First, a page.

An effect is simply an observed relationship between variables in a sample of subjects.Journal of Biomedical Nanotechnology ISSN: (Print): EISSN: (Online) Copyright © American Scientific Rights Reserved.

In the end, I finished by the deadline (well, plus one two-week extension the editor agreed to grant me) and was very happy with the product and with all I had learned about caspase substrates, about the scientific literature and about the review-writing process.

The only other factor I pay attention to is the scientific integrity of the journal.

Journal of Biomedical Nanotechnology

I would not want to review for a journal that does not offer an unbiased review process. Why a Scientific Format? The scientific format may seem confusing for the beginning science writer due to its rigid structure which is so different from writing in the humanities.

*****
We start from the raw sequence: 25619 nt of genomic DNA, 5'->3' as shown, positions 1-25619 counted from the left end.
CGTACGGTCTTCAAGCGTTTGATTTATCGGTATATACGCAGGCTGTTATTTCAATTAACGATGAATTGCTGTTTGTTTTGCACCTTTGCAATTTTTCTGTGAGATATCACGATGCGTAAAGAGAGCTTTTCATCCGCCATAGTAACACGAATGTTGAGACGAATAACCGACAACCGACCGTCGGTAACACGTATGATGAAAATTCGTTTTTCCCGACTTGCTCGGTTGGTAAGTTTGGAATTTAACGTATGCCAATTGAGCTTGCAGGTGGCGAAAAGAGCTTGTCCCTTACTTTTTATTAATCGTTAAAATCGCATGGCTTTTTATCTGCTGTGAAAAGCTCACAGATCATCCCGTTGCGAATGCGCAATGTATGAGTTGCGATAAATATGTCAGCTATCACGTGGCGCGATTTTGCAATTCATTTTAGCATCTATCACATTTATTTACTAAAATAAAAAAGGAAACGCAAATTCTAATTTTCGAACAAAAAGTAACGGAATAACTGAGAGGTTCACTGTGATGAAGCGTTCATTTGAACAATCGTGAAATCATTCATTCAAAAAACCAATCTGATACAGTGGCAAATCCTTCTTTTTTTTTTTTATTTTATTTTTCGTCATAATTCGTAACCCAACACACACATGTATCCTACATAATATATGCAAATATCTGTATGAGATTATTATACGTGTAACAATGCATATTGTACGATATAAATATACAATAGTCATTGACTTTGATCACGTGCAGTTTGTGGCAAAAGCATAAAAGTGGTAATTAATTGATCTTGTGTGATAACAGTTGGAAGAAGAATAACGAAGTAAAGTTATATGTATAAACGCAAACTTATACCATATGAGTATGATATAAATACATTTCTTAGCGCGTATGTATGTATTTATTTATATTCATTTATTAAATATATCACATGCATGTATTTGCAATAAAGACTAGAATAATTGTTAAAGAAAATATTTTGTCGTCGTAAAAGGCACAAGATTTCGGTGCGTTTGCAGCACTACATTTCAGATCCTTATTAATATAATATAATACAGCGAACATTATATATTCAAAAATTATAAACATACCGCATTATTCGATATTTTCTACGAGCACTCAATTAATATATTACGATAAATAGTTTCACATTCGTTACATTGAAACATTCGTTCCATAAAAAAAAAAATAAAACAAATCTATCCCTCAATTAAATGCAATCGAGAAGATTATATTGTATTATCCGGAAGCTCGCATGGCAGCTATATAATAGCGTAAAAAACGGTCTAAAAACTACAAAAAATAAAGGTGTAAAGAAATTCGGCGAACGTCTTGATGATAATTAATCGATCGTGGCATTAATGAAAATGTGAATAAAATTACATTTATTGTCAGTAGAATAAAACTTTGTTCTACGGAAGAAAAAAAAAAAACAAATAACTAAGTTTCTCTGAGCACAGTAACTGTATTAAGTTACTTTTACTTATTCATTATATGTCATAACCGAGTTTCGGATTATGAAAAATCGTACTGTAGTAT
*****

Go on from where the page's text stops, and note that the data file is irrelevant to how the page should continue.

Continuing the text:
One reason for using this format is that it is a means of efficiently communicating scientific findings to the broad community of scientists in a uniform manner. Below are a few of Peerage of Science peer reviews with high PEQ-scores, featured as examples of what good but critical peer review looks like.

As the manuscripts under review are not yet published, the manuscript title and some peer review content is censored. The task of writing a scientific paper and submitting it to a journal for publication is a time‐consuming and often daunting task. 3,4 Barriers to effective writing include lack of experience, poor writing habits, writing anxiety, unfamiliarity with the requirements of scholarly writing, lack of confidence in writing ability, fear of failure.